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Originally published March 13, 2013 at 6:08 PM | Page modified March 14, 2013 at 2:21 PM

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Couple killed allegedly by grandson were strangled

The Renton-area couple killed allegedly by their grandson last weekend was strangled, the King County Medical Examiner’s Office said Thursday

Seattle Times staff reporter

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The Renton-area couple killed allegedly by their grandson last weekend were strangled, the King County Medical Examiner’s Office said Thursday morning.

The bodies of Robert, 82, and Norma Taylor, 80, were found inside their home on Saturday by the couple’s daughter, Melanie Taylor, according to the King County Sheriff’s Office. Melanie Taylor is the mother of Michael Boysen, the man suspected of killing the elderly couple.

Boysen, 26, had been the subject of an intense manhunt until he was arrested Tuesday at a Lincoln City, Ore. motel after a nearly 10-hour standoff with police. He is recovering from what authorities are describing as “self-inflicted” injuries in a Portland hospital.

The Washington Department of Corrections is working on having Boysen extradited as soon as possible.

Managers of the Westshore Oceanfront Suites, in Lincoln City, described Boysen as friendly, personable and paid with cash when he checked in at lunchtime Monday.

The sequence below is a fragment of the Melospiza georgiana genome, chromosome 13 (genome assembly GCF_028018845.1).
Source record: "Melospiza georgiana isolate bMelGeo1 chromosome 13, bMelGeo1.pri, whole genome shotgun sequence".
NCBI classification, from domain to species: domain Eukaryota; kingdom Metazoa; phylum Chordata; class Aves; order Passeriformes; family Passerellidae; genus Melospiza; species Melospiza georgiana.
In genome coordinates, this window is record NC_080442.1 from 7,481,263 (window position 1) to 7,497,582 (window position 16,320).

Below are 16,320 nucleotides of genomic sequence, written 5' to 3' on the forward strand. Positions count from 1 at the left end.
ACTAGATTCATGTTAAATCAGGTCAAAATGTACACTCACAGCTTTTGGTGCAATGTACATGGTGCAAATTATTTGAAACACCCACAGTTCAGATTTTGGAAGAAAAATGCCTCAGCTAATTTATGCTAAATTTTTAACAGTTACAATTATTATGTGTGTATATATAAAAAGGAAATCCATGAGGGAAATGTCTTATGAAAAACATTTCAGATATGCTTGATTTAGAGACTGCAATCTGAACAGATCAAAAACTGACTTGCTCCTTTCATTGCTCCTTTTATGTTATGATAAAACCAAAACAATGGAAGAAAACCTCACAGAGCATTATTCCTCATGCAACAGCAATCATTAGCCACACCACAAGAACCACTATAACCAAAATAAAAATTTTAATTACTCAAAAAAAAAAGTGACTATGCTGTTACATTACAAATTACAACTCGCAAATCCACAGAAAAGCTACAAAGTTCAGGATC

Boysen told co-manager Leah Kallimanis that he was on a road trip. They joked about his having two first names when he signed in under his full name, Michael Chadd Boysen, said Kallimanis’ husband and motel co-manager, Adrian Kallimanis

Boysen handed Kallimanis his identification, paid in cash and registered a charcoal Ford Taurus, he said.

“My wife is pretty intuitive and just thought he was a casual guy. He paid cash, had his ID. She just felt he was fine,” he said.

It wasn’t until the following morning, while watching television, that she realized the guest in room seven had allegedly killed his grandparents near Renton just three days earlier and was wanted by police.

As the couple were following their routine of watching ”Good Morning America” and going over the previous day’s guest log, Leah Kallimanis focused on a television report of a man wanted for killing his grandmother and grandfather just hours after his release from a Washington state prison.

“All of a sudden my wife said, ‘Oh my gosh, I checked that guy in yesterday.’ She looked at the registration form and the name and she said, ‘This is the guy who is on the news right now,’ ” Adrian Kallimanis said.